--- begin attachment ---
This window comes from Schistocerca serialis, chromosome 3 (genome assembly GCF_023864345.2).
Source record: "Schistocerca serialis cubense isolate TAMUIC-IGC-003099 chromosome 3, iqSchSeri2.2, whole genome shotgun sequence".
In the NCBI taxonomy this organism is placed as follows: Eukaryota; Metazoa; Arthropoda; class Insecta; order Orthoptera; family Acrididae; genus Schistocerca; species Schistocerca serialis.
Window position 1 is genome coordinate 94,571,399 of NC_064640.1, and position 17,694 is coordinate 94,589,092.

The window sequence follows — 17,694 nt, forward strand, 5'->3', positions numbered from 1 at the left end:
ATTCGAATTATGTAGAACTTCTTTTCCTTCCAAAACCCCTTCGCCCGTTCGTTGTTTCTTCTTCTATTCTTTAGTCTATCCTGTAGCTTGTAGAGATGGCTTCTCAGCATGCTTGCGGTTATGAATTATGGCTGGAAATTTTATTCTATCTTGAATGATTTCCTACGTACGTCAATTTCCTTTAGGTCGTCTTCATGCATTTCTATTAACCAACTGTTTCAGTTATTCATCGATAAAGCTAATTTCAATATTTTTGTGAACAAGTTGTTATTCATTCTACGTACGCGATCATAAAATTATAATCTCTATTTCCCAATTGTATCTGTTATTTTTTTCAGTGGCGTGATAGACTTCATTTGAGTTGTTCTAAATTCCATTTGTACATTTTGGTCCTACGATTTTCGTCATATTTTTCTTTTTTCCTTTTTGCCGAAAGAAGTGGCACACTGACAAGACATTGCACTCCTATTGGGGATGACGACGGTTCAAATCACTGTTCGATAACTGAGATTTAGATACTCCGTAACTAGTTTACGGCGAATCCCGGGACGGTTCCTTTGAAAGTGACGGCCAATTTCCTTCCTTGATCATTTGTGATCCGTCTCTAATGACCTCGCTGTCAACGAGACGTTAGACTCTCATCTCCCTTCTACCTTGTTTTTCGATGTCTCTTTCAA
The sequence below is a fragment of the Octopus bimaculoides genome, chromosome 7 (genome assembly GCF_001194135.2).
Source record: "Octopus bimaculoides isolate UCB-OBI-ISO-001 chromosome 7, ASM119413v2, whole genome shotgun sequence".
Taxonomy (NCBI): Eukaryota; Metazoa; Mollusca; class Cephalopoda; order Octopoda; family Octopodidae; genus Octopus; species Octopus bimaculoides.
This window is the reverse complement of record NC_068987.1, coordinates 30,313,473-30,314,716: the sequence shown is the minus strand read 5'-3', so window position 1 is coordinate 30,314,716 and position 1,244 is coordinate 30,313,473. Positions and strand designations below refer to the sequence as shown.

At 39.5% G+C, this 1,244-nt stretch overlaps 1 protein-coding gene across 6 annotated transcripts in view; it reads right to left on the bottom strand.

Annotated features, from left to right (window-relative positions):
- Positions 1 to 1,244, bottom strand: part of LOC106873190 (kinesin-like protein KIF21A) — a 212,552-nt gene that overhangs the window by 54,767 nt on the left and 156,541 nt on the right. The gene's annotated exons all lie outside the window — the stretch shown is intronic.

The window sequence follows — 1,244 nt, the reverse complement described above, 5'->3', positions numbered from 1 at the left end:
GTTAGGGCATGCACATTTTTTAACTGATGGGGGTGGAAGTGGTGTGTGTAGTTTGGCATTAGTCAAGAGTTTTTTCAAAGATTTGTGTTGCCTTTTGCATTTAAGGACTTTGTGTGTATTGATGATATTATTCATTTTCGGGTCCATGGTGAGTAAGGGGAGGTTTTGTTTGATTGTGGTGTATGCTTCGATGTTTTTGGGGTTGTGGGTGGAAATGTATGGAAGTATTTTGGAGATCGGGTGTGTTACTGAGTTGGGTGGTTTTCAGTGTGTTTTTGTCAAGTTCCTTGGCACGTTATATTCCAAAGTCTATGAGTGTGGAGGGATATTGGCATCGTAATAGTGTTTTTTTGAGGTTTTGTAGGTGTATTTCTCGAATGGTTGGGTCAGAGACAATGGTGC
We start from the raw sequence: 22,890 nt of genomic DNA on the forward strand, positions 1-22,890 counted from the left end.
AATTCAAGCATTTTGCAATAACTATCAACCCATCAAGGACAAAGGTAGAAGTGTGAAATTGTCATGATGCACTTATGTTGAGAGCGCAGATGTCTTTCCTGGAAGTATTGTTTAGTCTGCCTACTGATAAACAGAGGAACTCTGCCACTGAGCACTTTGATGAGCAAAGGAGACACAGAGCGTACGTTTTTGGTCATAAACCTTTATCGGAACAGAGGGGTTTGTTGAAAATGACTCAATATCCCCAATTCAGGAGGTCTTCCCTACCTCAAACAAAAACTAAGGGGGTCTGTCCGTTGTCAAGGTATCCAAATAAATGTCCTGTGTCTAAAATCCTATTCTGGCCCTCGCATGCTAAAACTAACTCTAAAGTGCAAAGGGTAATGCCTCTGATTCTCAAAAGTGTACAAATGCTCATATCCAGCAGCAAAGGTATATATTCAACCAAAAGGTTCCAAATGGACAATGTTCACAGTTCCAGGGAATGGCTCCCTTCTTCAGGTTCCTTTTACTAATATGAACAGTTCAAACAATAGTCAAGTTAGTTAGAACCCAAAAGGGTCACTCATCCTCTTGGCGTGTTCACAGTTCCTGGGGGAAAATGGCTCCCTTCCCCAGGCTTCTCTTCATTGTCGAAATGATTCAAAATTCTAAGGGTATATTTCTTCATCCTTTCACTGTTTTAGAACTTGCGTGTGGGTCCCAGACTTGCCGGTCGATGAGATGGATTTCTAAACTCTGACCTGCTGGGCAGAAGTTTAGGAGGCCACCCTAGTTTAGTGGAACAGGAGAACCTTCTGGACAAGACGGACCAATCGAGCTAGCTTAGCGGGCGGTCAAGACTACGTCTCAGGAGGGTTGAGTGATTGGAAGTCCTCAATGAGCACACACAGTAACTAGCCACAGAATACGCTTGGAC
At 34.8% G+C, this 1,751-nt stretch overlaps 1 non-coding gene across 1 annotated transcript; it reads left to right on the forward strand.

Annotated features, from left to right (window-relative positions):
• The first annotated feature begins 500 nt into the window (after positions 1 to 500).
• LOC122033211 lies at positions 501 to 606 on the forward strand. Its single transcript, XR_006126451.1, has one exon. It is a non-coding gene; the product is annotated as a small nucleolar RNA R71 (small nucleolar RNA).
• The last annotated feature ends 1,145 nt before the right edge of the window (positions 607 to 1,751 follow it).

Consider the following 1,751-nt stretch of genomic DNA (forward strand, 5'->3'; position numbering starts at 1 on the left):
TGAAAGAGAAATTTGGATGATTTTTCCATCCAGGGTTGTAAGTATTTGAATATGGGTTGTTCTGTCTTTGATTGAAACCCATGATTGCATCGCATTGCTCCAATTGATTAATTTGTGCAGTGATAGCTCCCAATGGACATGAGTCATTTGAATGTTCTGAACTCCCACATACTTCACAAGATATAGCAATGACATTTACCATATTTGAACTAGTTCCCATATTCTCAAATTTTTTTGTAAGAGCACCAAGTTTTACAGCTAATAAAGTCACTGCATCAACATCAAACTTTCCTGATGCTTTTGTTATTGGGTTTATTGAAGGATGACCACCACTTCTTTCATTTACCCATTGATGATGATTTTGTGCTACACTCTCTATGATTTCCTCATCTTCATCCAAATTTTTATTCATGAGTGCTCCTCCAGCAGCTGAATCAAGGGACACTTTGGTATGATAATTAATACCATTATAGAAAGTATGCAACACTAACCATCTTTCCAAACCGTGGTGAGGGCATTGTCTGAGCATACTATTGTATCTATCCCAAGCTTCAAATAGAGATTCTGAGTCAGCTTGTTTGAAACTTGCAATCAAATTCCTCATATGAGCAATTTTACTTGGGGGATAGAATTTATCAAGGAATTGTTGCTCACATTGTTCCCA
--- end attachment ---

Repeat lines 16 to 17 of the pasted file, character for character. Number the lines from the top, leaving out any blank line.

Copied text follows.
We start from the raw sequence: 22,890 nt of genomic DNA on the forward strand, positions 1-22,890 counted from the left end.
AATTCAAGCATTTTGCAATAACTATCAACCCATCAAGGACAAAGGTAGAAGTGTGAAATTGTCATGATGCACTTATGTTGAGAGCGCAGATGTCTTTCCTGGAAGTATTGTTTAGTCTGCCTACTGATAAACAGAGGAACTCTGCCACTGAGCACTTTGATGAGCAAAGGAGACACAGAGCGTACGTTTTTGGTCATAAACCTTTATCGGAACAGAGGGGTTTGTTGAAAATGACTCAATATCCCCAATTCAGGAGGTCTTCCCTACCTCAAACAAAAACTAAGGGGGTCTGTCCGTTGTCAAGGTATCCAAATAAATGTCCTGTGTCTAAAATCCTATTCTGGCCCTCGCATGCTAAAACTAACTCTAAAGTGCAAAGGGTAATGCCTCTGATTCTCAAAAGTGTACAAATGCTCATATCCAGCAGCAAAGGTATATATTCAACCAAAAGGTTCCAAATGGACAATGTTCACAGTTCCAGGGAATGGCTCCCTTCTTCAGGTTCCTTTTACTAATATGAACAGTTCAAACAATAGTCAAGTTAGTTAGAACCCAAAAGGGTCACTCATCCTCTTGGCGTGTTCACAGTTCCTGGGGGAAAATGGCTCCCTTCCCCAGGCTTCTCTTCATTGTCGAAATGATTCAAAATTCTAAGGGTATATTTCTTCATCCTTTCACTGTTTTAGAACTTGCGTGTGGGTCCCAGACTTGCCGGTCGATGAGATGGATTTCTAAACTCTGACCTGCTGGGCAGAAGTTTAGGAGGCCACCCTAGTTTAGTGGAACAGGAGAACCTTCTGGACAAGACGGACCAATCGAGCTAGCTTAGCGGGCGGTCAAGACTACGTCTCAGGAGGGTTGAGTGATTGGAAGTCCTCAATGAGCACACACAGTAACTAGCCACAGAATACGCTTGGAC